WatchOS 3 release date and how to download
While the Apple Watch Series 2 has got us all excited for its fitness potential, today is a big day for owners of the original Apple Watch. It’s soon to be renamed the Apple Watch Series 1, and upgraded with the same S2 chip as the Apple Watch Series 2, but early adopters will be excited to know that watchOS 3 is rolling out today.The update is going out 13 September at 6PM BST alongside new the iOS 10 operating system for Apple iPhones.
To update your Apple Watch to watchOS3, first make sure your iPhone is updated to the latest version. Then charge your Apple Watch to at least 50%. Now fire up the Watch app on your iPhone, navigate to General then Software Update. Then just hit Download and Install to begin the upgrade process.
Our hands-on with watchOS 3 continues below.
Apple got its first wearable wrong, but it’s doing something about it, and that doesn’t mean just forgetting it and releasing updated hardware. WatchOS 3, which will see a public release later in the year, addresses a number of the major problems with the device and puts a bigger focus on fitness. But is it enough?
WatchOS 3 is a good update because of what it takes away, rather than what it adds. That might seem strange, but the Apple Watch has always suffered because its true purpose was murky. It tried ever so hard to be an iPhone on your wrist, but ended up being too complicated.
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There’s a bunch of fitness-aimed faces
Apple has slimmed things down, ditching the tediously slow and pointless Glances views that appeared when you swiped up from the bottom, and replacing them with a basic Control Center for checking the battery, silencing the watch and altering music.
There’s also far less reliance on the actual app homescreen. Watching the WWDC Keynote, I had assumed that had been ditched too, but it’s still there, just in a more limited capacity. That’s because Apple has reassigned that pointless button that used to give you quick access to a couple of contacts – it’s now an app switcher.
Tap it and you can scroll through the apps you actually need, letting you quickly jump into Activity, Music and maybe Uber. It’s a much better, slicker, less time-consuming method of getting things done.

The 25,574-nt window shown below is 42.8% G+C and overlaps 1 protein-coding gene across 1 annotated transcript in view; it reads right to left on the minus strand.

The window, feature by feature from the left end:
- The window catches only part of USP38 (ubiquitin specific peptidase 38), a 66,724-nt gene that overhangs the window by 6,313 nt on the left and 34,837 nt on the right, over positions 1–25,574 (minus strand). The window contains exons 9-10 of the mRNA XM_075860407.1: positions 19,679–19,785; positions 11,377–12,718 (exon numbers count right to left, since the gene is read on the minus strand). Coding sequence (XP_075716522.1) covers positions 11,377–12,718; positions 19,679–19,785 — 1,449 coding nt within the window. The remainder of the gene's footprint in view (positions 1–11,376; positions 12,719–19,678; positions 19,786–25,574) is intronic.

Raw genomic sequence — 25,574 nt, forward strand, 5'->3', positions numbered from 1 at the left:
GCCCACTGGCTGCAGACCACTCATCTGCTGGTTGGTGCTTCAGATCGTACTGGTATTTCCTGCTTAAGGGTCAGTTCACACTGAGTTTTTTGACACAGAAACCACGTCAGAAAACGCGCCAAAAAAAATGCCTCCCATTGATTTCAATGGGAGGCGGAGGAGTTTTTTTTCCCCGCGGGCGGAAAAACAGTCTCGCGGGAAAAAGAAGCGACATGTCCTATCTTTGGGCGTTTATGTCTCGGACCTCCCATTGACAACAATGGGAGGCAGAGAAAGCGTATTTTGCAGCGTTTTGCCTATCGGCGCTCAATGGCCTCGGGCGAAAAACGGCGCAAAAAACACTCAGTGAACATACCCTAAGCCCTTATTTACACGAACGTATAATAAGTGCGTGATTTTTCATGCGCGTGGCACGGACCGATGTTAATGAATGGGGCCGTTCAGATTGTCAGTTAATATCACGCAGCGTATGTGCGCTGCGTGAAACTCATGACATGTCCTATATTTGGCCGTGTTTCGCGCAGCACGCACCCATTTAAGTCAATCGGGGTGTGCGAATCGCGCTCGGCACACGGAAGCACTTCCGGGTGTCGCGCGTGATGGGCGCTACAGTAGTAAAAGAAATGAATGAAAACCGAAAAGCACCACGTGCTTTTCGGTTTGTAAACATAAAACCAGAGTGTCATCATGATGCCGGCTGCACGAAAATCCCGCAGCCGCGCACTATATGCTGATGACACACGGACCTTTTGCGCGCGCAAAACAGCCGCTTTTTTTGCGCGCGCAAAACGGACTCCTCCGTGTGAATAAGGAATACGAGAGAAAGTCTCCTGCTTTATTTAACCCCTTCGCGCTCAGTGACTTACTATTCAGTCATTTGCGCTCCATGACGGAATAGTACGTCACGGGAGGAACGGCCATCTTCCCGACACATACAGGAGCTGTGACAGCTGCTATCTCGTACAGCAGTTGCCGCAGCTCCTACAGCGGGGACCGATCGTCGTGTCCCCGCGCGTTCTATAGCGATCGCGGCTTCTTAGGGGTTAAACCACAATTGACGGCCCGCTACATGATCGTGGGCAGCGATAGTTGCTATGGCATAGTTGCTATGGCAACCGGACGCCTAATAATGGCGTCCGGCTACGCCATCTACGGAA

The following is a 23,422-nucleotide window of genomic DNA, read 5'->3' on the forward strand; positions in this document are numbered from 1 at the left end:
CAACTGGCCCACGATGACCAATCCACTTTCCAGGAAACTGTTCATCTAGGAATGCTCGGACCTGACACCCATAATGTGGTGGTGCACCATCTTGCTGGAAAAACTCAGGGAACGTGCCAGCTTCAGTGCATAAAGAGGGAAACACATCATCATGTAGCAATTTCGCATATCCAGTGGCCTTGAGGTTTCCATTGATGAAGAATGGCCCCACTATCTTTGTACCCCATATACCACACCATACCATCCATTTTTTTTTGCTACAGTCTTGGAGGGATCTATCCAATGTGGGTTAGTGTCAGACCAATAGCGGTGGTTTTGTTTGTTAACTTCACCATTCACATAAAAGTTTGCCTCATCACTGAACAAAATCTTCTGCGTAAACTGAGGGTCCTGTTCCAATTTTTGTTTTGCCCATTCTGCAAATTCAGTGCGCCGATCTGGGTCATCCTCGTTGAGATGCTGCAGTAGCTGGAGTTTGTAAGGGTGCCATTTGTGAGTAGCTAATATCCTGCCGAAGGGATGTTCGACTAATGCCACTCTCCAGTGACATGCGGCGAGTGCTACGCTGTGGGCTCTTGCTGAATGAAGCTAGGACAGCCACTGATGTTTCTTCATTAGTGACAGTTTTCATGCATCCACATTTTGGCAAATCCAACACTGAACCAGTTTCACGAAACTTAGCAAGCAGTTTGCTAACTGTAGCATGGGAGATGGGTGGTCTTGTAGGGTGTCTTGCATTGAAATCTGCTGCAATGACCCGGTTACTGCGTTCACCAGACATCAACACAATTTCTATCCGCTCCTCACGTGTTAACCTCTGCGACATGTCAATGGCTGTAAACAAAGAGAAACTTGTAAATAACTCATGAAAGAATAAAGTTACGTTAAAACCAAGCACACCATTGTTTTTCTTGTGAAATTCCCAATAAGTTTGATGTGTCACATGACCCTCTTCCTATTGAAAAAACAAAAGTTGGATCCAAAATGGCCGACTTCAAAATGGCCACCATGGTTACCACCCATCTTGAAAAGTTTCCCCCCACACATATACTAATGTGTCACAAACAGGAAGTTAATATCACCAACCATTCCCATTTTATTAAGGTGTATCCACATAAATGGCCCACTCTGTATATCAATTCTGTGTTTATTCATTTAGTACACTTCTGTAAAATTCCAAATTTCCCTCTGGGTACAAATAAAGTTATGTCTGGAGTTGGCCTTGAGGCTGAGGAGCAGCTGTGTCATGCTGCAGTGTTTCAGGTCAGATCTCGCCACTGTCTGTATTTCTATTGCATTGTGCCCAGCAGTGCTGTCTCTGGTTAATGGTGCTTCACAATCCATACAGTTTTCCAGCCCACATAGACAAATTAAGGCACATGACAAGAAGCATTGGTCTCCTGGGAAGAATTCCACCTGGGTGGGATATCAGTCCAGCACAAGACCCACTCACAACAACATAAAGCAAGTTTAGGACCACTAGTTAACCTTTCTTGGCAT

Related: What’s new in iOS 10?
Glances is gone, replaced by an iPhone-esque Control Center
Things being ‘quicker’ is really the theme of watchOS 3. While Apple claimed the switch to native apps – those stored directly on the Watch as opposed to streaming from your phone – in watchOS 2 would speed up the dreadful app experience, it didn’t. Things are a lot rosier here. The watch learns which apps you actually use and keeps them in memory, meaning they’ll pop open instantly.
I opened up an app on a Watch running watchOS 2 and the same on watchOS 3 and the latter got going 7 seconds faster. That’s a huge improvement, but it also shows it’s an update that was seriously needed.
Another new, fairly basic, watch face
It’s quicker to change watch faces, too – just slide across the screen instead of Force Touching it. It’s a simple change, but again it makes the whole thing easier to use.
There are more watch faces to choose from, including a Minnie alternative to Mickey and one that shows your Activity goals. You still can’t download your own, though.
An app switcher view makes it much quicker to jump between apps
Another big push with watchOS 3 is health and well-being, and for the first time the Apple Watch really feels like a fitness device. Along with the aforementioned watch faces, there’s a nice breathing app (handily called ‘Breathe’) that gives you simple exercises and makes perfect sense for a device like this.
You can quickly access emergency services, too, and this’ll automatically change depending on your location, so you won’t end up calling 999 when you’re in New York.
WatchOS 3 first impressions
Software can only do so much on an already hamstrung device, but watchOS 3 is the best update yet to the Apple Watch. It slims things down, focuses more on fitness and speeds it all up. It seems like Apple finally has an idea of what it wants to do with its wearable, and that’s a good thing.